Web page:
Dive into Google Earth's New Ocean Exploration Features (Sans Snorkel)!

Image via Flickr user Leafbug

Like many other little girls who grew up with a love of animals and a talent for swimming, I wanted to be a marine biologist; what could be better than a day filled with swimming, snorkeling, diving, and playing with sea creatures? (hmmm…still a good question!) Though I started studying biology when I entered college, I finished with a BS in geology and my swimming is limited to summers and indoor pools (I live in New England).

So it was with plenty of excitement for the revival of my inner marine biologist-girl that I read through the NYTimes’ coverage of Google Earth’s new application, that not only maps, but lets you explore the 2/3 of the planet that’s covered in ocean (this just debuted February 2nd). And I’m not kidding about the exploration part.

A cute video with Dr. Sylvia Earle, formerly a chief scientist at NOAA (the National Oceanic and Atmospheric Administration) and John Henke, developer of Google Earth, explains all the ways you can explore using version 5.0 (the one that’s got the ocean additions in it). Check out integrated videos, fave surfing spots, old Jacques Cousteau film clips, and logs of sea temps.

I took it for a spin in the Pacific as I’m considering spending some time in the near future on the southern tip of the Big Island of Hawaii. I encountered photos of the shore from the water, watched a movie of lava flowing from Kilauea Volcano into the ocean, and took a National Geographic quiz about how the Polynesians likely first navigated to Hawaii (I got the wrong answer! But now I know the right one). I also learned about ‘unmanned wind powered sentry vessels,’ which are experimental robotic marine monitoring stations that float off the coast of the Big Island. Who knew?

I LOVED that one of the options that popped up was info from the Monterey Bay Aquarium’s Seafood Watch Program; the pop-up box told me that Yellowfin and Skipjack tuna from Hawaii are on their ‘good alternatives’ list. Though I avoid eating fish in general due to overharvesting, it’s a great tool for those who do eat fish and want to do it carefully- plus it’s fun to see where these fish live before they make it to your plate. This would be a great dinnertime education for kids if you eat fish at home.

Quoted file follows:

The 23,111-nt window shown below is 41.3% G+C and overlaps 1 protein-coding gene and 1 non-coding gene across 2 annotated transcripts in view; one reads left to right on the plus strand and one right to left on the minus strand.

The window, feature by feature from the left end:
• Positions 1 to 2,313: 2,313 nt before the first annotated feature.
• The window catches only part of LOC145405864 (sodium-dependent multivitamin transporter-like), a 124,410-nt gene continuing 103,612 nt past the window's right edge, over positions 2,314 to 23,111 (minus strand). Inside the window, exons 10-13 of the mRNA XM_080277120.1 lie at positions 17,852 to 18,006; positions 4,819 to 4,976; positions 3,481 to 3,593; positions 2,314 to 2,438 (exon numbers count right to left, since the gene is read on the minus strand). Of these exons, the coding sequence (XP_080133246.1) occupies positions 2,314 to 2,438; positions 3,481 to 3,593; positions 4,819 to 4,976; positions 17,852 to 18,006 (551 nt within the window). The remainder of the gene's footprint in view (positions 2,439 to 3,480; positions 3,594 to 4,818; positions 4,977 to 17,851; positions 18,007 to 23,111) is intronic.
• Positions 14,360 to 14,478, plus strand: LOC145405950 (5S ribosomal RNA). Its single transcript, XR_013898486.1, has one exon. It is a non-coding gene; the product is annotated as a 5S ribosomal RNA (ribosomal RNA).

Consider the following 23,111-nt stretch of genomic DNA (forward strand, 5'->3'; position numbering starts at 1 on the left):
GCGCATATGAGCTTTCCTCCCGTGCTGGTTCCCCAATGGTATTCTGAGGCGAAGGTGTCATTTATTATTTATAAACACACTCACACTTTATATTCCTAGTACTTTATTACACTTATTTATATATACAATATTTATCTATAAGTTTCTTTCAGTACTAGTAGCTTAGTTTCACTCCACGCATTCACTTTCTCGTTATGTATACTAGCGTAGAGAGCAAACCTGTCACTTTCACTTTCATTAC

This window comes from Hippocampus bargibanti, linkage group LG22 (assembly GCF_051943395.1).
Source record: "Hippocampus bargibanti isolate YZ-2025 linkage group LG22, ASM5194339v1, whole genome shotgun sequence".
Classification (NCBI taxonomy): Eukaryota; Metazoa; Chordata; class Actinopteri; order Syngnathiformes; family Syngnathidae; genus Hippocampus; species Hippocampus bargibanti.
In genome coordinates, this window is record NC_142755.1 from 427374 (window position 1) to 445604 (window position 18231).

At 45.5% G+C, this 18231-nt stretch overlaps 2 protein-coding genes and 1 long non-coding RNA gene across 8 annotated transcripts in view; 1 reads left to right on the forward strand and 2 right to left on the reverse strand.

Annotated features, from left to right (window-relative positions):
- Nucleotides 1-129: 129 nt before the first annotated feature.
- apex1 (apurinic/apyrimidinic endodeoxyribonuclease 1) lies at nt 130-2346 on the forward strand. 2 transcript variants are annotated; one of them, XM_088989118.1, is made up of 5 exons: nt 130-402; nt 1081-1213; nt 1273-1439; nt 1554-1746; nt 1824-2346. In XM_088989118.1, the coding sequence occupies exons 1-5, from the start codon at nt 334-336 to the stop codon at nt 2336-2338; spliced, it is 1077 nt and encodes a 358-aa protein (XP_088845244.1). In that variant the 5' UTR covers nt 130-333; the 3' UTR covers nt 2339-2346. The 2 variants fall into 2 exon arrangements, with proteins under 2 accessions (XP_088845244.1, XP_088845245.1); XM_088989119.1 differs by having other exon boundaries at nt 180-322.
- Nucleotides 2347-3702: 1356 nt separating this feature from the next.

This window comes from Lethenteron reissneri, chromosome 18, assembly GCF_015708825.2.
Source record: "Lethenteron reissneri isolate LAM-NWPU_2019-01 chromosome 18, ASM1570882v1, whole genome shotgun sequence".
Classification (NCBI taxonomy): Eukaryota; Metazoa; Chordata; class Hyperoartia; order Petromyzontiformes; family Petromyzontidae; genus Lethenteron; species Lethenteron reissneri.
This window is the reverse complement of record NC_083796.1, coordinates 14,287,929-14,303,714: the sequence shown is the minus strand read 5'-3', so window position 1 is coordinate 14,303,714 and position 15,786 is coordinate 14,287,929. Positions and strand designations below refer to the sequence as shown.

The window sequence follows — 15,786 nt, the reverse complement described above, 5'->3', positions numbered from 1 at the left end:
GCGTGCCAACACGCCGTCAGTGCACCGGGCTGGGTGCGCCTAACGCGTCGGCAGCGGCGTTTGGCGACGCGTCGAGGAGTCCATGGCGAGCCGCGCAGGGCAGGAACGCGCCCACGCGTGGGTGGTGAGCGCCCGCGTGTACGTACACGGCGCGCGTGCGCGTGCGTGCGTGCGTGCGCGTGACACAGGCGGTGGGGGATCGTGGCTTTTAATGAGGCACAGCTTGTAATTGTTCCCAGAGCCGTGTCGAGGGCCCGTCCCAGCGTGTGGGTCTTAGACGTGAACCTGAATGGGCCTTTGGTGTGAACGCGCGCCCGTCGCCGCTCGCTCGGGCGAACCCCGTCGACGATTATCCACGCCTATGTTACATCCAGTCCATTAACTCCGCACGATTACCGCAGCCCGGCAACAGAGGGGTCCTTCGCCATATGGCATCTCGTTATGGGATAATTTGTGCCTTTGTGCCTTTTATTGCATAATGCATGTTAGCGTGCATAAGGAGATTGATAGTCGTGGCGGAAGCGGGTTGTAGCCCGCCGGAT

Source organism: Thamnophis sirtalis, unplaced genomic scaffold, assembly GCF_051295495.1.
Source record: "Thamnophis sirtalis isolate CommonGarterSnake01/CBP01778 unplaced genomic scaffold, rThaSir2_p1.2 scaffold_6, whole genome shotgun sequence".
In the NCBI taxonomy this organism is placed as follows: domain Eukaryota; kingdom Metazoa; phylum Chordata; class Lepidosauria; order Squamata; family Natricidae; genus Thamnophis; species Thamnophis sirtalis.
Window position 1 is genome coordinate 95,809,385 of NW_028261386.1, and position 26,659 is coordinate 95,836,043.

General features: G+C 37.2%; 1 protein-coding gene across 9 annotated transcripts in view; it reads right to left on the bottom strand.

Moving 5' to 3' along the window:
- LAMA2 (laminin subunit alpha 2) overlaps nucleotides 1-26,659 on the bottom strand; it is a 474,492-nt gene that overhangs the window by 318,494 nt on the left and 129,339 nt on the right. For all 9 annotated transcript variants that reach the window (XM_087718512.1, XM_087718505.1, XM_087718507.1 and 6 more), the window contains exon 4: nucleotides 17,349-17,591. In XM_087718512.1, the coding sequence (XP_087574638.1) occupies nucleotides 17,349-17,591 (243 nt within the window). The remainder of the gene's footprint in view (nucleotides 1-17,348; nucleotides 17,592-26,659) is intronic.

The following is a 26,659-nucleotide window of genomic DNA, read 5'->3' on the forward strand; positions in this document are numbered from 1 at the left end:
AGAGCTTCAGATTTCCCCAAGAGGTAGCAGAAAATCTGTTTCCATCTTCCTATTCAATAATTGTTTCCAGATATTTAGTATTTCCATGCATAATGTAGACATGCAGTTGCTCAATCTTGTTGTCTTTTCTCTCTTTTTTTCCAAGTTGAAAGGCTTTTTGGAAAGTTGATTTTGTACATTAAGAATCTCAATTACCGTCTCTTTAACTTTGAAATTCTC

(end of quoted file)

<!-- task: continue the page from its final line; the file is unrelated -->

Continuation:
I also took a tour of the geography throughout the Long Island Sound (which is very sadly marked as a seasonal marine ‘dead zone’ with a fish skeleton icon!) right off the coast of my home in South Norwalk, Connecticut. It definitely made me feel more connected to the waters just down the hill from my house; I could really get a good vantage point on how the Norwalk River, which I like to take runs along, flows into the Sound, and I could see what the underwater features off the coast were like (not terribly interesting).

Certainly there will be unthought-of creative ways that artists, scientists, educators (and bloggers) will utilize this information in unique applications. (Want to bring awareness to overfished seafood? How about a mashup wherein celebrities and their fave seafish are tracked Gawker Stalker-style? Brad Pitt could be teamed up with the endangered shark populations since he he’s expressed interest in becoming shark dinner. Where are the sharks? Where’s Brad? Let’s make sure they don’t get too close!)

Besides being damn cool, Google hopes to inspire with its information (whether it will or not is up for debate). Quoting from the NYTimes article: “With only 5 percent of the ocean floor mapped in detail, and 1 percent of the oceans protected, Google executives and the marine scientists who helped build the digital oceans said they hoped the result would inspire the public to support more marine exploration and conservation.”

As an ocean lover, I do what I can to make sure I keep our waterways alive and kicking; I don’t eat fish or endangered seafood, I don’t pour anything toxic down any drain (particularly storm drains, the contents of which flush directly into our rivers and oceans without benefit of filtration), and I pick up litter- especially plastic- on or near beaches and rivers. And now I can be a deskchair marine explorer too, and learn more about our watery ecosystems. My inner marine biologist-girl says: Thanks Google.

Starre Vartan is founder and editor-in-chief of Eco-Chick.com and the author of the Eco-Chick Guide to Life. She's also a freelance science and environment writer who has published in National Geographic, CNN, Scientific American, Mental Floss, Pacific Standard, the NRDC, and many more. She lives on an island in Puget Sound with her partner and black cat. She was a geologist in her first career, and still picks up rocks wherever she goes.